In fact it was something on this fashion that I was thinking, very well explained! Glad to see that I was looking on the right direction :). One point from my idea that lead me to the pipeline pattern was about action priorities and the need to "break" the sensor notification when some command would explicitly not propagate the event down the chain. This can easily implemented using a set with a priority instead a list, and making the Sensor events to return some code flag, or even a boolean as return value to indicate the process to continue or break. Thanks! –  scooterman Nov 24 '11 at 2:43
Btw: great idea to break the Multi-step operations in smaller Sensors. This makes the state machine much more simple and clear to use. –  scooterman Nov 24 '11 at 2:46

a bit late to the show, but I'd like to add that the common pattern for this is the mediator pattern where you move the complexity of the interactions between the various nodes to a separate class, the mediator (say a ConnectionCreator class). see designpatterns by Gamma and colleagues: http://ebookbrowse.com/addison-wesley-gamma-helm-johnson-vlissides-design-patterns-elements-of-reusable-object-oriented-pdf-d11349017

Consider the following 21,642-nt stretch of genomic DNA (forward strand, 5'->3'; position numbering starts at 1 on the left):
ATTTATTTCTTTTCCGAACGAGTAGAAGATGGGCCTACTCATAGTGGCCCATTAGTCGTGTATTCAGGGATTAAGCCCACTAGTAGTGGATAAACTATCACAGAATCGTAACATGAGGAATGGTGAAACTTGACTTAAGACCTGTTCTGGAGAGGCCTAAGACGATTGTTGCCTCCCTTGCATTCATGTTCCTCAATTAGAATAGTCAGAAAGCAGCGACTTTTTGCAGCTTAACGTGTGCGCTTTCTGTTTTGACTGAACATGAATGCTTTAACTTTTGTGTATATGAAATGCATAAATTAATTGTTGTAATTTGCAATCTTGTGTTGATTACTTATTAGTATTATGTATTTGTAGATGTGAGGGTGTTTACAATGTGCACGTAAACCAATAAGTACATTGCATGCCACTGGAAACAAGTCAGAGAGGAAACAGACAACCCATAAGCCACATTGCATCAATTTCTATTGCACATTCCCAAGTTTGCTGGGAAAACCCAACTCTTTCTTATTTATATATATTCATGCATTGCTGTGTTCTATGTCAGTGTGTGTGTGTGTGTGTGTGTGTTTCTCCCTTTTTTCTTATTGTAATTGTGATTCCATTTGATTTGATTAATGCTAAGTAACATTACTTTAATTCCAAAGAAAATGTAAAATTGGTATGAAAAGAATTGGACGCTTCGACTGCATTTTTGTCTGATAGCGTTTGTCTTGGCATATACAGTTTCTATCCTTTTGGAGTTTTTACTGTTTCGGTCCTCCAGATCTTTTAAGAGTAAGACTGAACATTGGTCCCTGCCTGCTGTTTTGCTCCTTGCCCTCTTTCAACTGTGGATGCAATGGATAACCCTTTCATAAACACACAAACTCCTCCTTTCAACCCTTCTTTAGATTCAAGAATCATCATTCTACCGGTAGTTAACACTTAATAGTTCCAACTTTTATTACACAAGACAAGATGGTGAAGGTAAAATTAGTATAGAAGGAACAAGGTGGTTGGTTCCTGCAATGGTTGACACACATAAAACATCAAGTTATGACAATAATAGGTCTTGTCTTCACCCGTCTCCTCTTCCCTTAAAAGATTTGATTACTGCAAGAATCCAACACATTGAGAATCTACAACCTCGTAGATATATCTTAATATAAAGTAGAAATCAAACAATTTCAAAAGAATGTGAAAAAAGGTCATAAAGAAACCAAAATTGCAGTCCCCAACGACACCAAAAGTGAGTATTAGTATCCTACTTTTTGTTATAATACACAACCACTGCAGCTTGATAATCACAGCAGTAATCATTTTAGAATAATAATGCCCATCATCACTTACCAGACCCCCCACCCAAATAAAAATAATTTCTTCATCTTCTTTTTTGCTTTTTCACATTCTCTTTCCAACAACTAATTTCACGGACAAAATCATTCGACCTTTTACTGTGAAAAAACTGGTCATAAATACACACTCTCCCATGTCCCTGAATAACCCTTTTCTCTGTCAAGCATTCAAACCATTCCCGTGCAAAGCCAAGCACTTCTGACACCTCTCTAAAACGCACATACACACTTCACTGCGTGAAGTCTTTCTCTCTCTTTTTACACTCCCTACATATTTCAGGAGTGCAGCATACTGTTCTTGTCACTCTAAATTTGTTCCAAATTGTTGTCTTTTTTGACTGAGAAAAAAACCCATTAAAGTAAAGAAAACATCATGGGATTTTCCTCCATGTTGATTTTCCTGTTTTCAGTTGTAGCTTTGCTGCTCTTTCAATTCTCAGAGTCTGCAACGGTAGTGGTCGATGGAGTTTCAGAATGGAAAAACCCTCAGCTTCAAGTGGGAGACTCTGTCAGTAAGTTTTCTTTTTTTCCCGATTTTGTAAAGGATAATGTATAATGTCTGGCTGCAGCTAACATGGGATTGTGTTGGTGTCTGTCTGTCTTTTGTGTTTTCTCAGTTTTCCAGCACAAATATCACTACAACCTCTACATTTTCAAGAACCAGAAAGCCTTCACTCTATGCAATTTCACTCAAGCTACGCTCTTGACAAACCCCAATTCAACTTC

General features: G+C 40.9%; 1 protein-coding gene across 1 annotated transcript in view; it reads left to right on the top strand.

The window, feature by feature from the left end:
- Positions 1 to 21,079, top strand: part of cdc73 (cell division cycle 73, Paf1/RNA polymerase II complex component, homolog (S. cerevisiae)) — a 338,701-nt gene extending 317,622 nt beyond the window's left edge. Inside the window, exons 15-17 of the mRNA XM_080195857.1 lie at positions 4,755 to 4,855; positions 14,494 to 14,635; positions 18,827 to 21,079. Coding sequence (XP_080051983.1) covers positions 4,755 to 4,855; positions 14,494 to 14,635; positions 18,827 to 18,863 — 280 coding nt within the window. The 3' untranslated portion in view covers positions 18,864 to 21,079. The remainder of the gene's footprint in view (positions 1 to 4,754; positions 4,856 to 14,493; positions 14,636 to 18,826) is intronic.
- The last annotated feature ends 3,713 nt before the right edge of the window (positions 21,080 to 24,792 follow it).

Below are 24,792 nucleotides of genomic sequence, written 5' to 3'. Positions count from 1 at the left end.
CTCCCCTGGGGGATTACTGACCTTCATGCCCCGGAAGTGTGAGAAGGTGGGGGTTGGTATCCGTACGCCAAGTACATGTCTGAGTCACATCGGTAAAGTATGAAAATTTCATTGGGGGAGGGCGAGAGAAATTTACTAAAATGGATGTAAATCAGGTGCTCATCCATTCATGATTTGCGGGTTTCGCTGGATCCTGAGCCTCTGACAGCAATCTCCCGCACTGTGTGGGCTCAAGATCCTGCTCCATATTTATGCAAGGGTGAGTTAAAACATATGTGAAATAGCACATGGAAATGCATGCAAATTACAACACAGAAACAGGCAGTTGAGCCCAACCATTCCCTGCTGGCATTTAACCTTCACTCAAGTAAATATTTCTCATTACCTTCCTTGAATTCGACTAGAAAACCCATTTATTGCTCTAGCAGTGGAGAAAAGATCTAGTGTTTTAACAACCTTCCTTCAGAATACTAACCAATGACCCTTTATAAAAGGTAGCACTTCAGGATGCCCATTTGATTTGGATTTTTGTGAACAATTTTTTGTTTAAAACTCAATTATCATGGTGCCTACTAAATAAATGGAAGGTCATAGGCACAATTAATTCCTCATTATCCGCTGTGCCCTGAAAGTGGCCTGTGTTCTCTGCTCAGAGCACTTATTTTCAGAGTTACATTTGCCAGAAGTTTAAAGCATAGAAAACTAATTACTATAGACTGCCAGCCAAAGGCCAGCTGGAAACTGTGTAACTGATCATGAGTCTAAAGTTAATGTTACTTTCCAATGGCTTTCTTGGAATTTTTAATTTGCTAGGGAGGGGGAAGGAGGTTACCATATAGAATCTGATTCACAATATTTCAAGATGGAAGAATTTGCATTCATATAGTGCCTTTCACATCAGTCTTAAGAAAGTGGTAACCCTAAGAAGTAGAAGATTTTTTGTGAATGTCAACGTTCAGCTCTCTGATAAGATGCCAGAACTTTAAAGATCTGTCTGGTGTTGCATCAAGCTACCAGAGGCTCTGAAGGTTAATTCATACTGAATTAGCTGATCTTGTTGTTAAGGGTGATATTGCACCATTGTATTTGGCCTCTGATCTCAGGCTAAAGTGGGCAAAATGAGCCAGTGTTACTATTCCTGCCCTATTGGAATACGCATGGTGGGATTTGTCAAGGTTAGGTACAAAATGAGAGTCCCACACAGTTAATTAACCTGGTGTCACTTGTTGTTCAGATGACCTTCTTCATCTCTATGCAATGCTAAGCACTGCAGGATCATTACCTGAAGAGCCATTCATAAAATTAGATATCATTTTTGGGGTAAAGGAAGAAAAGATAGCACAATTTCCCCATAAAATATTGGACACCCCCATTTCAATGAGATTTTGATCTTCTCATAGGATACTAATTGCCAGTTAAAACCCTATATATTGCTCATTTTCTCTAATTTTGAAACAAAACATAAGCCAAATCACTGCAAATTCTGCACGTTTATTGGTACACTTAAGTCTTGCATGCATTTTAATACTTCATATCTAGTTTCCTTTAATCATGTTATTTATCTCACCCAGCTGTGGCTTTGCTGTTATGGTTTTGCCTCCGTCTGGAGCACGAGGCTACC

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Martin Fowler has a good writeup on MVC and related patterns. Also you may want to take a look at the command pattern for letting UI elements find out how they should behave (i.e. when a click on a node should move it or delete it etc.)

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Yeah, I'm already using the command pattern to implement the action execution. I'm more focused on fixing the logic mess right now. –  scooterman Nov 23 '11 at 12:08

For UIs MVC is pretty universal these days. Very briefly, the M (model) contains state, V (view) shows visual elements, C (controller) dispatches inbound user actions such as mouse clicks. The goal is for the model to not care directly about the view, except for perhaps firing events.

I would perhaps put the 'smarts' in the models. The model would know when a node is selected, its adjacent nodes forming the polygon, state machines, etc. This design gives you several benefits. It's independent from the details of the UI rendering; so you can made major view changes without disrupting the core functionality. It also makes it much easier to unit test.